Immunofluorescent staining of DCX-positive neuroblasts was performed to examine whether DL-NBP treatment could regulate neurogenesis in the dentate gyrus (DG) (Fig. 1). At the chronic stage of epilepsy, the number of hippocampal DCX-positive cells in the EP group was significantly reduced compared with the SHAM group (3.0 ± 0.4 vs. 17.3 ± 2.0, respectively; P < 0.05). DL-NBP treatment was associated with a significant increase in the number of DCX-positive newborn neurons compared with the EP group (10.5 ± 1.3 vs. 3.0 ± 0.4, respectively; P < 0.05). These data indicate that DL-NBP treatment increased the number of newborn neurons in the DG following KA-induced epilepsy.

Fig. 1
figure 1

Proliferation of newborn neurons in the dentate gyrus (DG). a Newborn cells were labeled with both diamidino phenylindole (DAPI; blue) and the specific immature granule cell-maker doublecortin (DCX; green). b Reconstructed orthogonal images(x–z and y–z planes) displaying DCX or DAPI immunoreactivity separately or as a merged image. c The number of DCX-positive cells in the EP group was significantly less than in the SHAM group (*P < 0.05 vs. SHAM). DL-NBP treatment significantly increased cell proliferation (#P < 0.05 vs. EP). n = 5 per group. Scale bars: a 50 μm; b 20 μm

DL-NBP treatment reduces hippocampal damage

Next, we performed Nissl staining to evaluate hippocampal neuronal damage (Fig. 2). There was a significant reduction in the number of CA3 neurons in the EP group compared with the SHAM group (6.0 ± 0.6 vs. 20.0 ± 1.2, respectively; P < 0.01). DL-NBP treatment was associated with a significant increase in the number of Nissl-positive neurons in the CA3 compared with the EP group (14.0 ± 1.0 vs. 6.0 ± 0.6, respectively; P < 0.05). These data suggest that DL-NBP treatment attenuated neuronal loss caused by KA-induced epilepsy.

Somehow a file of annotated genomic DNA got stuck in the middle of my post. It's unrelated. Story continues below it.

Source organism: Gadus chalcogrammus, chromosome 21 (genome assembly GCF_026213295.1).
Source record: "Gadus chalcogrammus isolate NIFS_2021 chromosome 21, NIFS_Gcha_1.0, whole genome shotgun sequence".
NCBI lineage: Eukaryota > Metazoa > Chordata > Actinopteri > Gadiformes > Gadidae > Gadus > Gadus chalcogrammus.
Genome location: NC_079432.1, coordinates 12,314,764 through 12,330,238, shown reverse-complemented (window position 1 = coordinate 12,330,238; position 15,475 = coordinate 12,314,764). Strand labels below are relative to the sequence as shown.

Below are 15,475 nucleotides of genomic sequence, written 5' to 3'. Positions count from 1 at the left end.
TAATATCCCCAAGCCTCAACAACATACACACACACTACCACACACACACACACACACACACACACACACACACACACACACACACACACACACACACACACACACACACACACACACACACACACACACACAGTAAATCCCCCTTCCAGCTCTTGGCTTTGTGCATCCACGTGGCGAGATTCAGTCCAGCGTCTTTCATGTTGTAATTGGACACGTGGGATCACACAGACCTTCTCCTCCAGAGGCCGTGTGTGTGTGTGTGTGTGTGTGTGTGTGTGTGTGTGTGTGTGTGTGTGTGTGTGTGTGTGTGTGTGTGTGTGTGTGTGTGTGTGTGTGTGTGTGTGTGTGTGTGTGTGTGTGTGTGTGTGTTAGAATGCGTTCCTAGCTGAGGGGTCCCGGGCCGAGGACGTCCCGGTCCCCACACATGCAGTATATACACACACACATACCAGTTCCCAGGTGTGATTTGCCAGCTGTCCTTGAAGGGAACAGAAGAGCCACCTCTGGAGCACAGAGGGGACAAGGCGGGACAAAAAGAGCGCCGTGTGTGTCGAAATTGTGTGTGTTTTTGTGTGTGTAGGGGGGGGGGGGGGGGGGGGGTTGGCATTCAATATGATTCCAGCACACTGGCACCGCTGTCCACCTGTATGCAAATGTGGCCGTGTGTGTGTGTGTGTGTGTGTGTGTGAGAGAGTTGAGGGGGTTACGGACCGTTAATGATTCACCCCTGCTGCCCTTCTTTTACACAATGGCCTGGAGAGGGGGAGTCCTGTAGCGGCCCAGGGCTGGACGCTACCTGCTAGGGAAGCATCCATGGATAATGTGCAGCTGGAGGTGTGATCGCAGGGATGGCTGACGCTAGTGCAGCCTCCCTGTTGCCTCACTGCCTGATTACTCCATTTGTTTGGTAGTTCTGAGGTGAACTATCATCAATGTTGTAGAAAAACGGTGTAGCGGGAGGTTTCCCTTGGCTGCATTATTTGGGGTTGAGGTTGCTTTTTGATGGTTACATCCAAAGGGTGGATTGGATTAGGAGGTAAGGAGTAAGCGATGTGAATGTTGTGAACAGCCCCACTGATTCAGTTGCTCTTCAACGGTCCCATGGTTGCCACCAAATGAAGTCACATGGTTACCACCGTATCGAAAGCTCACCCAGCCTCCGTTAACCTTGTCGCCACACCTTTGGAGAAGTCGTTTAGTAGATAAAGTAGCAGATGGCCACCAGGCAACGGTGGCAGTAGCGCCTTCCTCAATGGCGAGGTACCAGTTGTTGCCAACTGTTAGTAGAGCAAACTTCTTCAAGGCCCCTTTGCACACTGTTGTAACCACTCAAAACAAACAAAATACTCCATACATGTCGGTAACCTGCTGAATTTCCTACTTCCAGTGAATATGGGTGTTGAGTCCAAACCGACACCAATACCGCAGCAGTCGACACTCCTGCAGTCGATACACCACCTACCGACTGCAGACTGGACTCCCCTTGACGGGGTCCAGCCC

Fig. 2
figure 2

Numbers of neurons in the CA3 region of the hippocampus. a Microscopy image of the CA3 region (×20 magnification). b There was a significant loss of CA3 neurons in the EP group compared with the control (SHAM) group, while DL-NBP treatment increased the number of CA3 neurons. c Microscopy image of the hippocampus (×4 magnification). (**P < 0.01 vs. SHAM; #P < 0.05 vs. EP; n = 5 per group). Scale bars: 50 μm. DG dentate gyrus

DL-NBP treatment decreases the frequency and duration of spontaneous EEG seizures

Spontaneous EEG seizures were assessed on day 36 after surgery (Fig. 3). No spontaneous seizures were observed during EEG recording in the SHAM group. Compared with the EP group, DL-NBP treatment significantly reduced the frequency (7.5 ± 0.5 vs. 3.5 ± 0.7 seizures/2 h, respectively; P < 0.01) and duration (79.3 ± 4.8s vs. 58.8 ± 5.9s /2 h, respectively; P < 0.05) of spontaneous EEG seizures following KA-induced epilepsy.

Fig. 3
figure 3

Spontaneous EEG seizures in the dentate gyrus (DG). a Image displays a representative example of rhythmic epileptiform EEG activity in the EP and EP+NBP groups. b, c Post-seizure treatment with DL-NBP decreased the duration of spontaneous EEG seizures (**P < 0.01 vs. EP; *P < 0.05 vs. EP; n = 5 per group). Black arrows indicate the start of the seizures